The wrongful death lawsuit filed on behalf of Reora Askew against the police officer who shot and killed her has been settled more than three years after the fact for a total of $500,000.
In September of 2007, officers received a call that Askew was threatening passengers on a Philadelphia bus with a knife. The officer in question, Thomas Ohm, soon found Askew in the park. Ohm testified that Askew lunged at him with the knife, at which point he fired on her, killing her.
However, the evidence rather blatantly contradicted the officer’s assertions. The gunshots that hit Askew were in the arm and the back, not the front of her torso. This forensic evidence aligns strongly with the claims of Askew’s advocates that she was actually turning and running away from the officer when he fired, rather than trying to attack him. There was some dispute over this because of wounds to her chest, but the shots to the back were the most telling.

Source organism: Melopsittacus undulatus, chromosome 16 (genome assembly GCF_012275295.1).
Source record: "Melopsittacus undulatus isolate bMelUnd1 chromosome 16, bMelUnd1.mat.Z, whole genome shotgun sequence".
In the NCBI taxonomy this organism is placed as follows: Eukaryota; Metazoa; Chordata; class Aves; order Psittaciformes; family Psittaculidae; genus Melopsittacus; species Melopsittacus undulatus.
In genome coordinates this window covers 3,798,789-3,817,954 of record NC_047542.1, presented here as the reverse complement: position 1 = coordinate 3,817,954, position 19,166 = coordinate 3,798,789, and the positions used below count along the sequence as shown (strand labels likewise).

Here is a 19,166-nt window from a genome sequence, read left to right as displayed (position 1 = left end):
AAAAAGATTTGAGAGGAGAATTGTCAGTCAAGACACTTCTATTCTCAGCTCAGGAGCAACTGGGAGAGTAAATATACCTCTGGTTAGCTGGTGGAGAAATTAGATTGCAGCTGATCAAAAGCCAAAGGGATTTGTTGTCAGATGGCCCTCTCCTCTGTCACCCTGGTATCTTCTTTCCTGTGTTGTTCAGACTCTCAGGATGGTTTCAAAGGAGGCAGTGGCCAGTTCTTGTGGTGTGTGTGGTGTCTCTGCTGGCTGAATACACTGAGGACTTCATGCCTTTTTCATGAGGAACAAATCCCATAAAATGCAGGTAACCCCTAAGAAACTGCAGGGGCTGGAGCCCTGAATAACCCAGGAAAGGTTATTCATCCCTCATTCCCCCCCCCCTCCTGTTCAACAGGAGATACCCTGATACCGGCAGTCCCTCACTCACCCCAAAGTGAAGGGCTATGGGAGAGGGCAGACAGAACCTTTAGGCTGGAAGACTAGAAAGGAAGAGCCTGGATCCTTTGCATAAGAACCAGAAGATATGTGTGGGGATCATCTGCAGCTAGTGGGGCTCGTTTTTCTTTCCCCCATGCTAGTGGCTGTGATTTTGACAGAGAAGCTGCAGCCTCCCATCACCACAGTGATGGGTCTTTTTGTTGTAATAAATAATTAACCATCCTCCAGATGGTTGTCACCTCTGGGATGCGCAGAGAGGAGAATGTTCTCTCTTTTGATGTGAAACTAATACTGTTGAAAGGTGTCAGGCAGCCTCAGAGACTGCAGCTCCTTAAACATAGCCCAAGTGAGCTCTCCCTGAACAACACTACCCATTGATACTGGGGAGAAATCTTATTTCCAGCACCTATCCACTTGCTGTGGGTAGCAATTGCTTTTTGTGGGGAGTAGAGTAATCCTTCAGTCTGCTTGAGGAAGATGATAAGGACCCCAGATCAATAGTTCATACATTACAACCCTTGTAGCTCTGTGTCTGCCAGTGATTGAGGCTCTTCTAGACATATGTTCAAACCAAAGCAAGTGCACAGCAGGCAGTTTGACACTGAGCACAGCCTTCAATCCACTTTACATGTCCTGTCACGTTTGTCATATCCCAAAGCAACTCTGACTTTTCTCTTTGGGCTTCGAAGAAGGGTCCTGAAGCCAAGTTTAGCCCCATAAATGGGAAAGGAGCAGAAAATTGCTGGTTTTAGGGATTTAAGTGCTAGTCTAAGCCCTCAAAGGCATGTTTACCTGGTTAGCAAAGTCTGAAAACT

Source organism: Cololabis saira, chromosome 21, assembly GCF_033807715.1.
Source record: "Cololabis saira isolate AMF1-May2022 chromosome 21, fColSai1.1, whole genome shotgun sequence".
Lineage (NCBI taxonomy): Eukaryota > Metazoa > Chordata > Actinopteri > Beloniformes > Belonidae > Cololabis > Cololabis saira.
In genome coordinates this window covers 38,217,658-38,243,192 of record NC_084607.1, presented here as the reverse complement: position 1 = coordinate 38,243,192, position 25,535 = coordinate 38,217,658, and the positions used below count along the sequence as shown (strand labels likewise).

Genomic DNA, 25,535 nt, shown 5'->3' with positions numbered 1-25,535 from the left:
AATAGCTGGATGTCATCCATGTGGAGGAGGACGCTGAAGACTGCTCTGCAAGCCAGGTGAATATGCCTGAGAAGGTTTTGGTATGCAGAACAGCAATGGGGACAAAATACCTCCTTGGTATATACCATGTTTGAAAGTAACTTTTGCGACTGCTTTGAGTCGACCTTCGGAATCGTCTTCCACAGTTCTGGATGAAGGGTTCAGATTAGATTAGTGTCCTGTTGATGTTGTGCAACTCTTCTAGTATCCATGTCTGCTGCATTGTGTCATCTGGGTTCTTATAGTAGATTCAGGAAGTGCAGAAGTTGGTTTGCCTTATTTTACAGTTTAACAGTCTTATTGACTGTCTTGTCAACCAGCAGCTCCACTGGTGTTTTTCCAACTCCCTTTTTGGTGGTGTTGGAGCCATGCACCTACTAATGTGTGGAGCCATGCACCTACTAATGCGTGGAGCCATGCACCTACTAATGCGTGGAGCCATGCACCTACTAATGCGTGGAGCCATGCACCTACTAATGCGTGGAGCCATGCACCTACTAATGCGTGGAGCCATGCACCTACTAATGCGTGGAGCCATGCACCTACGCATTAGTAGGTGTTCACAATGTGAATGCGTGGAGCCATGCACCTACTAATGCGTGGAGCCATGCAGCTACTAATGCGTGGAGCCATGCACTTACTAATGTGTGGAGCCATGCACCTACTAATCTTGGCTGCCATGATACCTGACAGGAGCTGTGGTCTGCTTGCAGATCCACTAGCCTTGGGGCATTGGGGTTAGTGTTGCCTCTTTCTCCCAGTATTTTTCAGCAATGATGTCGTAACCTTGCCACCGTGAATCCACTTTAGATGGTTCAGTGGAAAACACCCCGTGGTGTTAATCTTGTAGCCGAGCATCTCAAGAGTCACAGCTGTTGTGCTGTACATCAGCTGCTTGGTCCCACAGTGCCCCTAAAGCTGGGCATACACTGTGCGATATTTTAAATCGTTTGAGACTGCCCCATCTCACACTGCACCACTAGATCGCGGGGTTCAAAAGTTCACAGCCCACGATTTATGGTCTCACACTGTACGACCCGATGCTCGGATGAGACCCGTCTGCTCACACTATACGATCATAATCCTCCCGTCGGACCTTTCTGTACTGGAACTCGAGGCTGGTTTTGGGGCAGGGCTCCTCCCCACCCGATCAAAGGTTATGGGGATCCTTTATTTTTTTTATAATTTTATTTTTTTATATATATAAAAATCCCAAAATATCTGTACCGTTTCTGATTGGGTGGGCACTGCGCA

The case dragged on for more than three years before finally coming to trial late last week. After the plaintiff presented testimony regarding their argument about Askew being shot in the back, the defense contacted the plaintiff’s attorneys to begin negotiating a settlement.
That said, the settlement unfortunately did not include the officer’s admission of guilt. The disciplinary body for officer Ohm’s department has released its review of the case, claiming that the shooting was warranted and justified, despite the decision to settle. Officer Ohm remains employed by the police department, as he has been for eight years.
The family of Askew has stated that they are unsettled by the officer remaining on duty and not admitting responsibility in the shooting; however, they are willing to take the settlement and see it as some measure of justice for what happened.